It's a black day for News Corp. as eight of its former newspaper executives in the U.K. have been formally charged in the phone hacking scandal that has rocked the nation's elite political and media circles, and shaken confidence in the public. Ex-News of the World editors Rebekah Brooks and Andy Coulson and six others are facing 19 charges relating to phone hacking in connection with murdered 13-year-old schoolgirl Milly Dowler and other alleged victims, as the year-long scandal escalates to a new level of accountability.
Together, they're “facing charges of conspiring to intercept communications…related to 600 alleged victims between 2000 and 2006.” After reading the charges, Crown Prosecution Service (CPS) legal adviser Alison Levitt QC said, "This statement is made in the interests of transparency and accountability." Coulson swiftly denied the charges and any tampering with the Dowler case. Echoing his outrage, Brooks (who was indicted in May) responded in a statement, "I am not guilty of these charges. I did not authorise, nor was I aware of, phone hacking under my editorship."
Brooks added that the Dowler charge is "particularly upsetting, not only as it is untrue but also because I have spent my journalistic career campaigning for victims of crime." According to a tweet from The Guardian's Dan Sabbagh, News Corp. and News International had "no comment" on the charges.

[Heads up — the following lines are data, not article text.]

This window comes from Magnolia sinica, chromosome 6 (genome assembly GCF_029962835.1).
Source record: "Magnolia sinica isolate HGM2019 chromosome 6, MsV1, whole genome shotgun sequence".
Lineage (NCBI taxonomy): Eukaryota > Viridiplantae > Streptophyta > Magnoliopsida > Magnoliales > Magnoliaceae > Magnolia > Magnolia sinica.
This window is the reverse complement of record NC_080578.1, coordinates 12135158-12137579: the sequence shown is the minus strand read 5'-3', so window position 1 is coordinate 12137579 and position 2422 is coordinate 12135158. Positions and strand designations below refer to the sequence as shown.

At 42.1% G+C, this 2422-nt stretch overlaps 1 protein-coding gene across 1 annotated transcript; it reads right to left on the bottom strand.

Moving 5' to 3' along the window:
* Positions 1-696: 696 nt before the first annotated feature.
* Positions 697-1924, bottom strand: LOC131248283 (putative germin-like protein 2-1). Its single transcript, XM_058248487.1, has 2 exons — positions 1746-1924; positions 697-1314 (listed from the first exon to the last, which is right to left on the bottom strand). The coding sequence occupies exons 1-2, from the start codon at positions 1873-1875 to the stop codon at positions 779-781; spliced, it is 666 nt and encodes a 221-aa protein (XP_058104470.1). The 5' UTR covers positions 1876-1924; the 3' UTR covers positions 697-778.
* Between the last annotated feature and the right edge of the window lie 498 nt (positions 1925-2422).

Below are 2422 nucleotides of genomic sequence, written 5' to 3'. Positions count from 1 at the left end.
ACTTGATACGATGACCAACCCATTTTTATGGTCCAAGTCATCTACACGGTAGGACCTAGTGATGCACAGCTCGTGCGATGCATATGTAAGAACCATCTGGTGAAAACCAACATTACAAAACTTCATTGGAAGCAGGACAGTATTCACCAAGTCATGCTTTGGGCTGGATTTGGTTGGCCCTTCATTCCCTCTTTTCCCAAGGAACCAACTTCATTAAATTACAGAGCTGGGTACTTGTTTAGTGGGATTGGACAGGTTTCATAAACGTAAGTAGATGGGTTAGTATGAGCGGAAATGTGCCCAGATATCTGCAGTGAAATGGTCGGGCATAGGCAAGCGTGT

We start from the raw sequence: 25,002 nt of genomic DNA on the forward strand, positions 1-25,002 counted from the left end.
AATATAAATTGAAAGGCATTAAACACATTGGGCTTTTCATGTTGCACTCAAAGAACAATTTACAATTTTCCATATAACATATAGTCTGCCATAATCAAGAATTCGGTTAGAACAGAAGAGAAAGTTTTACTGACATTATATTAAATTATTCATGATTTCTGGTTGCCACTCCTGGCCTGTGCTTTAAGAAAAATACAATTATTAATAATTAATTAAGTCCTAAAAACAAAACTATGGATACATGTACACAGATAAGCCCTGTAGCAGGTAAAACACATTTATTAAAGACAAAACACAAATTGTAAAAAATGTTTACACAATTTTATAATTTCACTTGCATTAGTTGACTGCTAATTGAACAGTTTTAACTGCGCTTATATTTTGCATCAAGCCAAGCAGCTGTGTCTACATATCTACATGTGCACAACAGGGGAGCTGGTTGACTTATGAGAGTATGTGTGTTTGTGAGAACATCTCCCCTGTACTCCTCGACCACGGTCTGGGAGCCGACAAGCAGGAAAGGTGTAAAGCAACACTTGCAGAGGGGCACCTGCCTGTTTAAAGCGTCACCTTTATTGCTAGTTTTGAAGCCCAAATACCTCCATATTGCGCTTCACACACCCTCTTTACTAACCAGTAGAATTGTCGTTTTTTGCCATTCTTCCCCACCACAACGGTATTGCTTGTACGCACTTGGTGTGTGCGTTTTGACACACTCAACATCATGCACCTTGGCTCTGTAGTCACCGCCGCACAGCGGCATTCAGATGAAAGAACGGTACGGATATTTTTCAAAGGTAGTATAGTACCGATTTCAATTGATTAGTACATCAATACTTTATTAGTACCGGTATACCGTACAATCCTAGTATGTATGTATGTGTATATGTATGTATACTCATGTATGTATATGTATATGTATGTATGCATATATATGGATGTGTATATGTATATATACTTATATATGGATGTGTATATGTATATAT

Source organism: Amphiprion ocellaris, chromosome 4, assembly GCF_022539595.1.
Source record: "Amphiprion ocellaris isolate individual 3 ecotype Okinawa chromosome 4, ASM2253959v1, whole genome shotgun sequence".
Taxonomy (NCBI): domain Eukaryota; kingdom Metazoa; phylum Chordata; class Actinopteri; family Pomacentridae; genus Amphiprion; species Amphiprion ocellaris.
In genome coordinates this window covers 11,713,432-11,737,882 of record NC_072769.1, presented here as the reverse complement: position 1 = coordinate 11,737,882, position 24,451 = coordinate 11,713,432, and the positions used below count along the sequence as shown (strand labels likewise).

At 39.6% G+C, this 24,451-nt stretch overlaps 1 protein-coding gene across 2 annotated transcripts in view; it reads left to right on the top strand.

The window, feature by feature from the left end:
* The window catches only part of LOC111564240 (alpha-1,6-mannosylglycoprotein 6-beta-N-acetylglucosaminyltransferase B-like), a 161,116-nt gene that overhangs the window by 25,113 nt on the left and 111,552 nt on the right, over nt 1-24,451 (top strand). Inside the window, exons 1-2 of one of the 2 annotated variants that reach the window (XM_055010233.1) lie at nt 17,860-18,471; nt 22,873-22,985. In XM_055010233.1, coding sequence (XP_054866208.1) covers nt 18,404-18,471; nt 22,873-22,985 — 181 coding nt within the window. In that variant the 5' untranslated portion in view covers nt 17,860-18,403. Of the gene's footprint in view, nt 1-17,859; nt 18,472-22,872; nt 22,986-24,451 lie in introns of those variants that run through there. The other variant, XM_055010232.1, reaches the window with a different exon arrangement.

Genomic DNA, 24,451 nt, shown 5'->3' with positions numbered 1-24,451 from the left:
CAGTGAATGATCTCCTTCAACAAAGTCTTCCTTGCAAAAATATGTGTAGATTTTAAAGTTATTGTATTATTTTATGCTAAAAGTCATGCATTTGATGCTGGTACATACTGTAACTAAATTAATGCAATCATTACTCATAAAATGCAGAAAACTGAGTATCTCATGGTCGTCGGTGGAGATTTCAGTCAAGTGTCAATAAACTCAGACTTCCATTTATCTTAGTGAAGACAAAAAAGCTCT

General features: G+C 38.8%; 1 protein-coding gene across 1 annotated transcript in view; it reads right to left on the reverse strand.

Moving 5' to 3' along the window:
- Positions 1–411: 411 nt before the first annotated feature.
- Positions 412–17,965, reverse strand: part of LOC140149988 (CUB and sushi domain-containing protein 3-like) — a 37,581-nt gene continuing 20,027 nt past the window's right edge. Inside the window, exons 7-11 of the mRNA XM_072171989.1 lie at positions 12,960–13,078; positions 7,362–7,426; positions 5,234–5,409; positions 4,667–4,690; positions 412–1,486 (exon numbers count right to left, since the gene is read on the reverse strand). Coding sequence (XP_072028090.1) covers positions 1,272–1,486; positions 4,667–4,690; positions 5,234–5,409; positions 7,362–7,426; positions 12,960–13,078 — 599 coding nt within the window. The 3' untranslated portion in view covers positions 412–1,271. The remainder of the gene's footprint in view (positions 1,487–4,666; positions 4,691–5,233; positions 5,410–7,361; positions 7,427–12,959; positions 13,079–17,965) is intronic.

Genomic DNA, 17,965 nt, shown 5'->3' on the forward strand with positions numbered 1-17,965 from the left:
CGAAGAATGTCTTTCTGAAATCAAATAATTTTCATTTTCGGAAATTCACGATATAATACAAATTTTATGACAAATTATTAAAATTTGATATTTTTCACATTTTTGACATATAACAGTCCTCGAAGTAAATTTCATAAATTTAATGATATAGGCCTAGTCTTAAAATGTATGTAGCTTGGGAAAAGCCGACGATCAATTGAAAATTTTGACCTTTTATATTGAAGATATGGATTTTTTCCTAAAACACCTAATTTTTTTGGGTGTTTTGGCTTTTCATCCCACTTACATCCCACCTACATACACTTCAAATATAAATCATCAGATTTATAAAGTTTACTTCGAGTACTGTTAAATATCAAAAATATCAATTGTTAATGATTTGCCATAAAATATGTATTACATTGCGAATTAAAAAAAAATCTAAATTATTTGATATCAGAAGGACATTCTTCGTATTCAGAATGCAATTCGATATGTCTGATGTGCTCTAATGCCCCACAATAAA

Coulson, British Prime Minister David Cameron's former communications chief, faces four charges of accessing phone messages of Dowler, former Labour home secretaries David Blunkett and Charles Clarke, and Calum Best, the son of the late footballer George Best.
Also facing charges, former News of the World managing editor Stuart Kuttner, former news editor Greg Miskiw, former assistant editor Ian Edmondson, former chief reporter Neville Thurlbeck, former assistant editor James Weatherup and private investigator Glenn Mulcaire. The charge carries a sentence of up to two years in prison or a fine.
Levitt summarized, "All the evidence has now carefully been considered... I have concluded that in relation to eight of these 13 suspects there is sufficient evidence for there to be a realistic prospect of conviction in relation to one or more offences... (Prosecution) is required in the public interest in relation to each of these eight suspects."
Victims of alleged hacking, in addition to Dowler, include former England manager Sven-Goran Eriksson, television stars Abi Titmuss and John Leslie, chef Delia Smith, actors Jude Law, Sadie Frost, Brad Pitt, Angelina Jolie, and Sienna Miller, footballer Wayne Rooney, former Beatle Paul McCartney and ex-wife Heather Mills, and politicians including former Deputy Prime Minister John Prescott.
Now the world is reeling and watching as the largest scandal in the modern era of communications unfolds.